0046+4220 00 46 55.52 +42 20 50.1 10 0.306 18.1 17.5 2572 5217 2 HVCs + 21 cm disk
Table 2: Quasars observed with HST-COS

2.3 Hst-Cos UV Spectroscopy

The HST-COS spectroscopic data were obtained during the period July-October 2010. Table 2 gives details of the quasars and the HST-COS observations. We decided to make a broad initial absorption-line survey in order to maximize the observed number of metal-line transitions we could reasonably cover within our allocation of 39 HST orbits.111Parallel imaging data were also obtained. These will be discussed in Thilker et al. (in prep.). The aim was to reach a signal-to-noise ratio which would enable us to detect Mg ii and C iv absorption rest equivalent widths commonly seen in prior, large moderate-resolution quasar absorption-line surveys. Therefore, we did not use higher-resolution COS gratings. However, it would indeed be worthwhile to perform follow-up spectroscopy of a number of our detections at higher spectral resolution and signal-to-noise ratios.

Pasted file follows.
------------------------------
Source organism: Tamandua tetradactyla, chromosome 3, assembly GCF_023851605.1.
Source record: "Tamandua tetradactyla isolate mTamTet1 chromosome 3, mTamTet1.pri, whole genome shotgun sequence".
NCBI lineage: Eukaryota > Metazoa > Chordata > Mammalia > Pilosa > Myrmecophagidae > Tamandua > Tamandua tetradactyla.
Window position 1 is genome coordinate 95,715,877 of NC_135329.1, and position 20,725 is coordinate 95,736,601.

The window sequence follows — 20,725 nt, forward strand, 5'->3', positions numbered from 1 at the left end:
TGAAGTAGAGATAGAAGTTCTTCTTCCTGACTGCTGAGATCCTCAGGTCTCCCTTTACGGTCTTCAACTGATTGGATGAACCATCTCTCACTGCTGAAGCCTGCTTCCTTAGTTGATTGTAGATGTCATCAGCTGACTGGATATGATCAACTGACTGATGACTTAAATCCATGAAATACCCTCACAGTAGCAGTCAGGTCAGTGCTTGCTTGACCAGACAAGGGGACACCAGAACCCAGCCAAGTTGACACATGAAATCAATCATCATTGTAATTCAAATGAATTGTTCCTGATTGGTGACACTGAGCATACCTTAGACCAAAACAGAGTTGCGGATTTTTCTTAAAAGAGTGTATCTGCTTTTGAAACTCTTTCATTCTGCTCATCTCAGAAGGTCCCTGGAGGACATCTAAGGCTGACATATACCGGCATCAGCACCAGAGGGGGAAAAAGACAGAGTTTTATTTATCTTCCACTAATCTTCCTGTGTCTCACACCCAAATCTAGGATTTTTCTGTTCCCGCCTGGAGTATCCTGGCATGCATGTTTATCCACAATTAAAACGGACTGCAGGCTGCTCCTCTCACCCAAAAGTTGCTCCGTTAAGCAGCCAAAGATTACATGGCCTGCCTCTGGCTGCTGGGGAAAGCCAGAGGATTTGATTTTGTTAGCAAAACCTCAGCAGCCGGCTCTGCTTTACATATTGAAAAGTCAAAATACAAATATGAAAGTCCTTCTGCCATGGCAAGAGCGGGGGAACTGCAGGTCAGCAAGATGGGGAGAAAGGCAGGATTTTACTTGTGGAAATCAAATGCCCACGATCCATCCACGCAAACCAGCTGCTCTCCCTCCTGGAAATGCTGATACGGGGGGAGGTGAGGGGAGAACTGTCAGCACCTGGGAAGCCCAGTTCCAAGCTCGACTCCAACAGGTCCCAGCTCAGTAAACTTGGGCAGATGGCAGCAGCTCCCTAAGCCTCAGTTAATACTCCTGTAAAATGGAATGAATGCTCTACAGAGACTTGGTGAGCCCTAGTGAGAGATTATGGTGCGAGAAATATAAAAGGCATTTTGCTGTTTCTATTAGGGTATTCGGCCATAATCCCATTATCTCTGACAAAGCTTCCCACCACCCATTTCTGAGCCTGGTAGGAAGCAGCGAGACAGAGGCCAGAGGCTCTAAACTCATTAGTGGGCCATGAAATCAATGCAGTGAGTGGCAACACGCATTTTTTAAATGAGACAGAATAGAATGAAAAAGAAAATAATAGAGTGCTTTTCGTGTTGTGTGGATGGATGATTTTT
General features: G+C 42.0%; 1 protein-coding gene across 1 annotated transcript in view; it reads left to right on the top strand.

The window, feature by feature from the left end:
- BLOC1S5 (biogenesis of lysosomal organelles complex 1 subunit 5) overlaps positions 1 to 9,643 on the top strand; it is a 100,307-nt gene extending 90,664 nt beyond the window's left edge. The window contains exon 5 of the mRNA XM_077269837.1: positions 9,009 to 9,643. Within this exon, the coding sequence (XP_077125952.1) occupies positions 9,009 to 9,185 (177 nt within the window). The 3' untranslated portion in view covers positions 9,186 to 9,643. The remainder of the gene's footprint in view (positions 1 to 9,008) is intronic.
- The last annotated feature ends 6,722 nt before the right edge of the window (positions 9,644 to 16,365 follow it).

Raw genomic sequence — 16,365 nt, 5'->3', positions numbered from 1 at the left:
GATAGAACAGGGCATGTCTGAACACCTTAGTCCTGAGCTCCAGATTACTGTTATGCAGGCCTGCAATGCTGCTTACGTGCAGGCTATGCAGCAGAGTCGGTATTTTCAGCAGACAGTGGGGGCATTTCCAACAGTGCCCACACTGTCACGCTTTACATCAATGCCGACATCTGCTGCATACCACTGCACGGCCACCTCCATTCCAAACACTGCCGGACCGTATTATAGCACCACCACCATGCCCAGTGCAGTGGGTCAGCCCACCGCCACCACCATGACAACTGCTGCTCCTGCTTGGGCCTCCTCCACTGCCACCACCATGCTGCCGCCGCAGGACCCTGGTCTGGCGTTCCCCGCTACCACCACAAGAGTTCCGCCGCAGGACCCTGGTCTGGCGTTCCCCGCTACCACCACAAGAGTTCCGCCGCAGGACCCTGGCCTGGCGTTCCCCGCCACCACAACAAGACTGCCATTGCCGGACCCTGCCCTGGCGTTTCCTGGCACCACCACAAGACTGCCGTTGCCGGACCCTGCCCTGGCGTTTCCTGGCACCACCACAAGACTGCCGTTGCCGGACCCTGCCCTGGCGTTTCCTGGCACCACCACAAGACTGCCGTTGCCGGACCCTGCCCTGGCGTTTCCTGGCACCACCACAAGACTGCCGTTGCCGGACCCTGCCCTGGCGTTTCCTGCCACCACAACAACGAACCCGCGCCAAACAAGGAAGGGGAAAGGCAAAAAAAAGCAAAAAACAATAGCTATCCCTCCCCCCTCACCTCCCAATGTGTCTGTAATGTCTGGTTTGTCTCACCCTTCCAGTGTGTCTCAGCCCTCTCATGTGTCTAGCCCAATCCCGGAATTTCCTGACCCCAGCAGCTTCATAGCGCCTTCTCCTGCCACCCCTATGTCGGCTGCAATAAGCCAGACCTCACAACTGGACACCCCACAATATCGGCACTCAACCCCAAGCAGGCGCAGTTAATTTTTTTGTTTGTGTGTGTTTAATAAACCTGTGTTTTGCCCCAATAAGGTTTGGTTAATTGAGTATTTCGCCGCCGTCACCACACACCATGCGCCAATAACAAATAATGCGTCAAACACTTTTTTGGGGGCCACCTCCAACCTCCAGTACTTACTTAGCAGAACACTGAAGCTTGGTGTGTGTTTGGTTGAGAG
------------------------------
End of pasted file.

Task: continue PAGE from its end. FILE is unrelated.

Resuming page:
The COS gratings used in this study along each sightline are specified in Table 2. The near ultraviolet (NUV) G230L grating has a resolution of 2 pixels or Å at the wavelength of the Mg ii 2796,2803 doublet, which corresponds to km s on a velocity scale. The far ultraviolet (FUV) G140L grating has a resolution of 7 pixels or Å at the wavelength of the C iv 1548,1550 doublet, which corresponds to km s. Given the redshifts of the quasars, we should note that in certain wavelength regions there is the possibility of contamination by Ly forest absorption. For example, Ly forest absorption would potentially be visible near any Galactic or M31 Mg ii absorption when the quasar’s redshift is higher than (i.e., in quasar 4) and near any Galactic or M31 C iv absorption when the quasar’s redshift is higher than (i.e., in all quasars except quasar 9). However, according to Weymann et al. (1998), the incidence of Ly forest absorption lines with rest equivalent widths 0.24 Å at these relatively low redshifts is typically only about one line per Å (about one line per km s), so we did not necessarily anticipate too much confusion due to overlapping Ly forest absorption. There might also be overlapping absorption due to unidentified metal-line systems. In §3 we note instances where Ly forest absorption or other overlapping unidentified absorption appears to be a confusing factor.